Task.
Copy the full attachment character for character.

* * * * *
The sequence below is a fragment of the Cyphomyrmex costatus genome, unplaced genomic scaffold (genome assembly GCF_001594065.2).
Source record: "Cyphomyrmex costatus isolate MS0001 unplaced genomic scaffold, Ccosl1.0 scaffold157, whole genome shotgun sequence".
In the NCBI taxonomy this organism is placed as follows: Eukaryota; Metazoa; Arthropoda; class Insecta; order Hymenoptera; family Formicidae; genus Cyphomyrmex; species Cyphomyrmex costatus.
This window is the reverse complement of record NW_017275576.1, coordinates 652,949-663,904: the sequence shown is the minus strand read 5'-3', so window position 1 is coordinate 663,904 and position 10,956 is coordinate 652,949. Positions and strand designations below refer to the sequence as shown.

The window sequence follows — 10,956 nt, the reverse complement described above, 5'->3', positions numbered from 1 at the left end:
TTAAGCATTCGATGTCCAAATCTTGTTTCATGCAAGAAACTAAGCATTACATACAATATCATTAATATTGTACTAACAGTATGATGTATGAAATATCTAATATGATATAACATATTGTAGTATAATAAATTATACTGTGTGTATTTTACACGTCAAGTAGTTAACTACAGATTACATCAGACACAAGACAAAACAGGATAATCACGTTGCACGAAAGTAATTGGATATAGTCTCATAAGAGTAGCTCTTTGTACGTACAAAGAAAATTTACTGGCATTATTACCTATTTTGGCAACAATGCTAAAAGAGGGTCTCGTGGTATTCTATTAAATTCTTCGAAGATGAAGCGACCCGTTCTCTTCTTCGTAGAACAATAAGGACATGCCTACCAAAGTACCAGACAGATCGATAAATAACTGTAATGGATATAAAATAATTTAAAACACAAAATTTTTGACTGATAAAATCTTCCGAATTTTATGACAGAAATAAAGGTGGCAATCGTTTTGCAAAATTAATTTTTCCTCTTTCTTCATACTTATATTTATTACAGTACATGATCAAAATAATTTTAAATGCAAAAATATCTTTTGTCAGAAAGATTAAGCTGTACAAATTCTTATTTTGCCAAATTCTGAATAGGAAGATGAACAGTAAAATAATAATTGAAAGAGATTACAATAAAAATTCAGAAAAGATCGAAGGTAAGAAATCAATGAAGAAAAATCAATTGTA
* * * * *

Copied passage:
The sequence below is a fragment of the Cyphomyrmex costatus genome, unplaced genomic scaffold (genome assembly GCF_001594065.2).
Source record: "Cyphomyrmex costatus isolate MS0001 unplaced genomic scaffold, Ccosl1.0 scaffold157, whole genome shotgun sequence".
In the NCBI taxonomy this organism is placed as follows: Eukaryota; Metazoa; Arthropoda; class Insecta; order Hymenoptera; family Formicidae; genus Cyphomyrmex; species Cyphomyrmex costatus.
This window is the reverse complement of record NW_017275576.1, coordinates 652,949-663,904: the sequence shown is the minus strand read 5'-3', so window position 1 is coordinate 663,904 and position 10,956 is coordinate 652,949. Positions and strand designations below refer to the sequence as shown.

The window sequence follows — 10,956 nt, the reverse complement described above, 5'->3', positions numbered from 1 at the left end:
TTAAGCATTCGATGTCCAAATCTTGTTTCATGCAAGAAACTAAGCATTACATACAATATCATTAATATTGTACTAACAGTATGATGTATGAAATATCTAATATGATATAACATATTGTAGTATAATAAATTATACTGTGTGTATTTTACACGTCAAGTAGTTAACTACAGATTACATCAGACACAAGACAAAACAGGATAATCACGTTGCACGAAAGTAATTGGATATAGTCTCATAAGAGTAGCTCTTTGTACGTACAAAGAAAATTTACTGGCATTATTACCTATTTTGGCAACAATGCTAAAAGAGGGTCTCGTGGTATTCTATTAAATTCTTCGAAGATGAAGCGACCCGTTCTCTTCTTCGTAGAACAATAAGGACATGCCTACCAAAGTACCAGACAGATCGATAAATAACTGTAATGGATATAAAATAATTTAAAACACAAAATTTTTGACTGATAAAATCTTCCGAATTTTATGACAGAAATAAAGGTGGCAATCGTTTTGCAAAATTAATTTTTCCTCTTTCTTCATACTTATATTTATTACAGTACATGATCAAAATAATTTTAAATGCAAAAATATCTTTTGTCAGAAAGATTAAGCTGTACAAATTCTTATTTTGCCAAATTCTGAATAGGAAGATGAACAGTAAAATAATAATTGAAAGAGATTACAATAAAAATTCAGAAAAGATCGAAGGTAAGAAATCAATGAAGAAAAATCAATTGTA